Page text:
A Little Bush Maid
This review was contributed by Lucy Smith, Portico Books
In Brief: A vivid depiction of the quintessentially Australian; values such as mateship, hard work and bush hospitality to beautiful illustrations of the outback, Australian character and humour. Heart-warming, humorous and highly enjoyable Australian classic!
Published in: 1910
Age Range: Pre Teens+
Period: Early 20th C
Setting: the Australian outback
- Norah Linton is a 12 year old girl whose life revolves around her brother, father and Billabong, the sheep and cattle station on which they live. Billabong is quite an isolated station so Norah doesn’t have any girl friends her own age; but this doesn’t bother her, as she loves nothing more than being her father’s companion and spending time in the kitchen with Mrs. Brown, the fat, kind and motherly cook.
- Jim Linton is Norah’s fourteen year old brother who spends most of his time at a boarding school in the city in Victoria. While he is a serious boy with a strong character, he is not averse to playing practical jokes and coming up with adventures. He and Norah are very close.
- Mr Linton is Jim and Norah’s widowed father, his wife having died while Norah was a baby. He is a serious and kind father who instils in his children “good old-fashioned values.” Norah was “the only being who had power to make her stern, silent father smile – almost the only one who ever saw the softer side of his character. He was fond and proud of Jim – glad that he was growing up straight and strong and manly, able to make his way in the world. But Norah was his heart’s desire.”
- Wally Meadows is Jim’s best friend who is also great friends with Norah, whom he ends up towards the end of the Billabong series. He is “a wag of a boy, with merry brown eyes, and a temperament unable to be depressed for more than five minutes at a time.” He usually comes to Billabong for the holidays, or at least part of them, because his family lives quite far away. He is the laconic Aussie larrikin, but without any negative connotations. He is fiercely loyal, honest and has a strong and appealing character.
Norah can’t wait for Jim to come home for the holidays, and when he does arrive, accompanied by Harry and Wally, every day is full of adventures. For example, soon after they arrive, Wally holds a ‘Menagerie Race’. Norah gets a kangaroo, Wally a wallaby, Jim a rooster and Harry a tortoise, and they have to race them. A couple of days after that Jim proposes that they ride across Billabong to Angler’s Bend, a prime fishing spot. It is on this adventure that Norah meets a mysterious man camping nearby. He is an eccentric old man dressed in animal skins, who has obviously been camping alone for quite a while. Norah, in her compassion, asks him to lunch with them, which the boys aren’t too happy about. But he soon wins them over with his yarns.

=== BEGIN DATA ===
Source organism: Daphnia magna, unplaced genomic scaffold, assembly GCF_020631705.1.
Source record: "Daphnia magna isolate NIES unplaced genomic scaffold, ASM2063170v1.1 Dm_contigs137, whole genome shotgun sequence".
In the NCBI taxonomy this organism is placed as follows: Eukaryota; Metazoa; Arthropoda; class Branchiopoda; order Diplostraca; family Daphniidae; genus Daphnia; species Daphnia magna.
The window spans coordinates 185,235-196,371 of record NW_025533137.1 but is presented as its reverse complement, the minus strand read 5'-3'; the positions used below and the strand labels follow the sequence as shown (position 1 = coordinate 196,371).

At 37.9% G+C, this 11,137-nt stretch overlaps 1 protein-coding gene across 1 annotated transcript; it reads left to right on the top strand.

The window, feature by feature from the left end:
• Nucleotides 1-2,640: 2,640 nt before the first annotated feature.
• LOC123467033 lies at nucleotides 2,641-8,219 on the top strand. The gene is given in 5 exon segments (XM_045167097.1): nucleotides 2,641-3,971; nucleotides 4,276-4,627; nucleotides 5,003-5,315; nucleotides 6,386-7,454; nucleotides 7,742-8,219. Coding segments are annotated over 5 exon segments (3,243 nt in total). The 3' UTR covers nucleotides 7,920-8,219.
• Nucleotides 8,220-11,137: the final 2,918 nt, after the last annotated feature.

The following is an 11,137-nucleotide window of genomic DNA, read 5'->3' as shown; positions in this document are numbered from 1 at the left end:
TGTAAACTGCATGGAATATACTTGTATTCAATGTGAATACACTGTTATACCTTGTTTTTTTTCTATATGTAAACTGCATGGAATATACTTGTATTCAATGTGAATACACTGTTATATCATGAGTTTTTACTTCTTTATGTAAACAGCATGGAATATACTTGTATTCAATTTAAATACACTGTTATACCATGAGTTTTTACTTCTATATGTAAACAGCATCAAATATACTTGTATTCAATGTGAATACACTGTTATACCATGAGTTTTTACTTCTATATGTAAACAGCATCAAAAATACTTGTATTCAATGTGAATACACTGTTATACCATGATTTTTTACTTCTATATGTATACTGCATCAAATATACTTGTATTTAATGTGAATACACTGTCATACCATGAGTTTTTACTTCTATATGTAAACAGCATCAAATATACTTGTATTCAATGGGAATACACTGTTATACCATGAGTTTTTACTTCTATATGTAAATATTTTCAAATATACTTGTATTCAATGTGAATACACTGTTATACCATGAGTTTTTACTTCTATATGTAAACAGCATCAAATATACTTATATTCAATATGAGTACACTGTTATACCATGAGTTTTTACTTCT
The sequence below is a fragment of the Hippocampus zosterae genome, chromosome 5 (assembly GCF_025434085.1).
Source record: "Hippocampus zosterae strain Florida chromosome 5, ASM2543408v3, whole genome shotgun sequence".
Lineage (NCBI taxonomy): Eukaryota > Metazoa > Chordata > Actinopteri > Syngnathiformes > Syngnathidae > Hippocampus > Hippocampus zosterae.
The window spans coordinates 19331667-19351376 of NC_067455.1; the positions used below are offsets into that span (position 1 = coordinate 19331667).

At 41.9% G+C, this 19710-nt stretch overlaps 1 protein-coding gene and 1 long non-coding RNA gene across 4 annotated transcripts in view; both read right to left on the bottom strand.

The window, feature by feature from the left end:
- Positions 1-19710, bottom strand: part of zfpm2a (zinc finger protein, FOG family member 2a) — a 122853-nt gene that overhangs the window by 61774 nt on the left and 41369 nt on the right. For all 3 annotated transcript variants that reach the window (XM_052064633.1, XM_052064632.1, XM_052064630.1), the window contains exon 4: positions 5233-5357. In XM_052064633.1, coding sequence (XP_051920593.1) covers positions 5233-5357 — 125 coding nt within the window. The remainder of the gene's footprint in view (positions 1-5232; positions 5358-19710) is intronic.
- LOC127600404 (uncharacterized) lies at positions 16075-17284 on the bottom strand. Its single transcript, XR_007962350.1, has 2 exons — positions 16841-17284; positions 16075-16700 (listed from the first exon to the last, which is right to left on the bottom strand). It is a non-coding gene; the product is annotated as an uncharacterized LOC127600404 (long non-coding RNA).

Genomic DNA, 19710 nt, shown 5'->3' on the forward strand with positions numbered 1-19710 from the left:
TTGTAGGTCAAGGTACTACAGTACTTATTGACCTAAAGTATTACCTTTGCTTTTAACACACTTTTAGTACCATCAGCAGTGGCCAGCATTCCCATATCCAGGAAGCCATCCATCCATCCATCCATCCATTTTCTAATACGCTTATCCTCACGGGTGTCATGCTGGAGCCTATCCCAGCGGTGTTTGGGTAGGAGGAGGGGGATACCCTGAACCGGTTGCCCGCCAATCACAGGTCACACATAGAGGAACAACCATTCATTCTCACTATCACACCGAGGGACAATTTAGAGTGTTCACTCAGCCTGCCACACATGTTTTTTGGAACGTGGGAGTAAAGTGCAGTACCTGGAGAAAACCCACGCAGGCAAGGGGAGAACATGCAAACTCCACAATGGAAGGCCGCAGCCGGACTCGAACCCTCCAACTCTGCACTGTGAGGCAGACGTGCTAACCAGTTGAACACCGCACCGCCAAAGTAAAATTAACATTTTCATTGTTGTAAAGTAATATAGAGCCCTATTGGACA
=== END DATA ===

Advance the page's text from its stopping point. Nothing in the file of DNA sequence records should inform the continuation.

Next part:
Soon enough the holidays are over and Norah must tearfully bid farewell to Jim. One day she persuades Mrs. Brown the cook and Norah’s surrogate mother to let her drive her into town. It is on this visit that Norah hears of a local murder and a murderer on the run. She is shocked at hearing the description of the murderer, which perfectly describes the mysterious hermit she had met in the bush. Not being allowed to read the newspapers, Norah hears little about the murders over the next few weeks. Soon enough, though, she accompanies her father on a camping trip back to Angler’s Bend. She finds the hermit dying in his tent. Hearing her sobs, Mr. Linton comes to her aid only to realise that this was his best friend as a boy, who was long thought dead. It turns out that he been falsely accused of some crime many years ago and faked his own death. Living in the bush for so long, he didn’t hear that his name had been cleared. Norah races home to get help; and the hermit – Jim Stephenson – doesn’t look like he’ll make it; but in the end he does and he is tearfully reunited with his family thanks to Norah.
The Billabong Books were my absolute favourite books as a child, and have remained with me since. They beautifully depict the father daughter relationship and Australian values. They could be described as Seven Little Australians cross Enid Blyton, with an emphasis more on the former than the latter. As we see Australia swallowing American values whole, books like A Little Bush Maid remind us of what a wonderful country Australia is. I would recommend them for girls aged 10 and up.
Norah’s home was on a big station in the north of Victoria – so large that you could almost, in her own phrase, “ride all day and never see anyone you didn’t want to see”; which was a great advantage in Norah’s eyes. Not that Billabong Station ever seemed to the little girl a place that you needed to praise in any way. It occupied so very modest a position as the loveliest part of the world!”
Thursday 17th May 2007